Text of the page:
by CJ Barry, futuristic (2003)
LoveSpell, $5.99, ISBN 0-505-52562-3
Unraveled has some decent ideas, but what little originality it has is nearly lost amidst the plethora of tired futuristic romance clichés present in abundance in the story. CJ Barry's writing is clean and this book is very easy to read, but it fails to offer anything new that previous formulaic futuristics have done so many times in the past.
Take a sexually neurotic "I must be pure! Must! Be! Pure!" heroine, Tru Van Dye, and give her a Daddy May Be Dead But He Must Love Me Now If I Do This mission to recover some alien artifacts in some faraway and presumably dangerous place. Make her enter a cantina (Star Wars has one, so every futuristic must have one) and make her order a strong drink and watch her gag. See her ask the hero Rayce Coburne for his help in a way that has him thinking she's a prostitute that is propositioning him. Make her gasp in outrage when she realizes that she gets no respect in a dirty stinking beer hole filled with rude men. Make him accept because he needs the money, but give him a reason to sing that "I want her, I will sleep with her, but I don't want her!" blues (his sister is killed in an incident that Rayce blames Tru's people - the Majjs - for). Have her fall in love with him, have him needless kick her away (see the blues above). Put in a deus ex machina that clears up all misunderstandings and solves every other problem encountered by our heroes. That's how CJ Barry followed the formula to come up with Unraveled.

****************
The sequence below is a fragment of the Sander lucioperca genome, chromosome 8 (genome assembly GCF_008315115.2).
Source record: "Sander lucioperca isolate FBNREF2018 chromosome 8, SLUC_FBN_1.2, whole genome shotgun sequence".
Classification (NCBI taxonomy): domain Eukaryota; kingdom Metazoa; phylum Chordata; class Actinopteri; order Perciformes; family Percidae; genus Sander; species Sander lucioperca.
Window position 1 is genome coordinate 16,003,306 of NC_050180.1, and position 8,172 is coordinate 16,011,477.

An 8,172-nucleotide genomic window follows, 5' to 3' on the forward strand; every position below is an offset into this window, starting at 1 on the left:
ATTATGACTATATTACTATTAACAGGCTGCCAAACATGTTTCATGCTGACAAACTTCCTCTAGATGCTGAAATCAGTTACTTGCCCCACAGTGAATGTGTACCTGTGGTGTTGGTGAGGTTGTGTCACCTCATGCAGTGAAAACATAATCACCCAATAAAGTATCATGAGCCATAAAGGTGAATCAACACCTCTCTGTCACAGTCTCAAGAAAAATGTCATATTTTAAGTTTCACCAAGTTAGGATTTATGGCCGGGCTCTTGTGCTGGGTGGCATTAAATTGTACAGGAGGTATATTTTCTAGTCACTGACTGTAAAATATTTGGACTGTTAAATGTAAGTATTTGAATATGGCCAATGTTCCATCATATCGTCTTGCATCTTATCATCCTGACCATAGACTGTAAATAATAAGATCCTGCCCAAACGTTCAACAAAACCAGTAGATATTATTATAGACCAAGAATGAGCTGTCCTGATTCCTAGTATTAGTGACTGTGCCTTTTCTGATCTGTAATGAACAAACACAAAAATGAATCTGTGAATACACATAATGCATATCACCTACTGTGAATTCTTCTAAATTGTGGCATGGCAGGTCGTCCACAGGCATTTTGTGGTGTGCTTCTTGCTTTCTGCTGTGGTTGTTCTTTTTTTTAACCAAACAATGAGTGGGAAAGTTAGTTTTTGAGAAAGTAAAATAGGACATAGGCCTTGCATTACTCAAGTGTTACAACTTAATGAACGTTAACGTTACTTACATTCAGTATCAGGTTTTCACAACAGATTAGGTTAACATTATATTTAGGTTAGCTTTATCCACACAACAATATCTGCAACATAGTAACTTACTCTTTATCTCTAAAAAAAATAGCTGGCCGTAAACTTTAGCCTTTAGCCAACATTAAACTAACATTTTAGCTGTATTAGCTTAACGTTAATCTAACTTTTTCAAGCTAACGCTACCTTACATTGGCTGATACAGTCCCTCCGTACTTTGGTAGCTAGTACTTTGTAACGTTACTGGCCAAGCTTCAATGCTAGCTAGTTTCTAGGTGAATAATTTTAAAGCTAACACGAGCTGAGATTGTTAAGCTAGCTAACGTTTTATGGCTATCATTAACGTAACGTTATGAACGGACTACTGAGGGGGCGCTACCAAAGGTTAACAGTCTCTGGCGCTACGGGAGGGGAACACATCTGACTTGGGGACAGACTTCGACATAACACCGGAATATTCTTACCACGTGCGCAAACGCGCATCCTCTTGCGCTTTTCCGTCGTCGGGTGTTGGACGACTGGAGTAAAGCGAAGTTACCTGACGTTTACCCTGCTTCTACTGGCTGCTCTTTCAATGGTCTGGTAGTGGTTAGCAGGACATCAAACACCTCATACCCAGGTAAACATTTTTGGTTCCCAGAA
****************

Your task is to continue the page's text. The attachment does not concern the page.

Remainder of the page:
The hero is a familiar bag of whine. The heroine is unbelievably clueless, especially about her sexuality. I mean, seriously, I don't remember Princess Leia whining so painfully about feeling sexy or having lusty passions the way Tru Van Dye does in this book. Both characters perform their share of silly antics as stereotypes following a set rule of behaviors tend to do.
I must give the author credit for holding the story together to create an entertaining read despite the high number of clichés present in this story. But while enjoyable, Unraveled is so formulaic at the same time that it doesn't break any new ground or venture into unchartered terrains. It seems quite disappointing to realize that while the number of futuristic romances have dwindled (although we'll see if Luna and Tor's new line will improve matters next year), the stories themselves don't seem to be heading anywhere into new directions or new risks. It sort of makes the phrase "futuristic romance" somewhat of an oxymoron, doesn't it?
This book at Amazon.com
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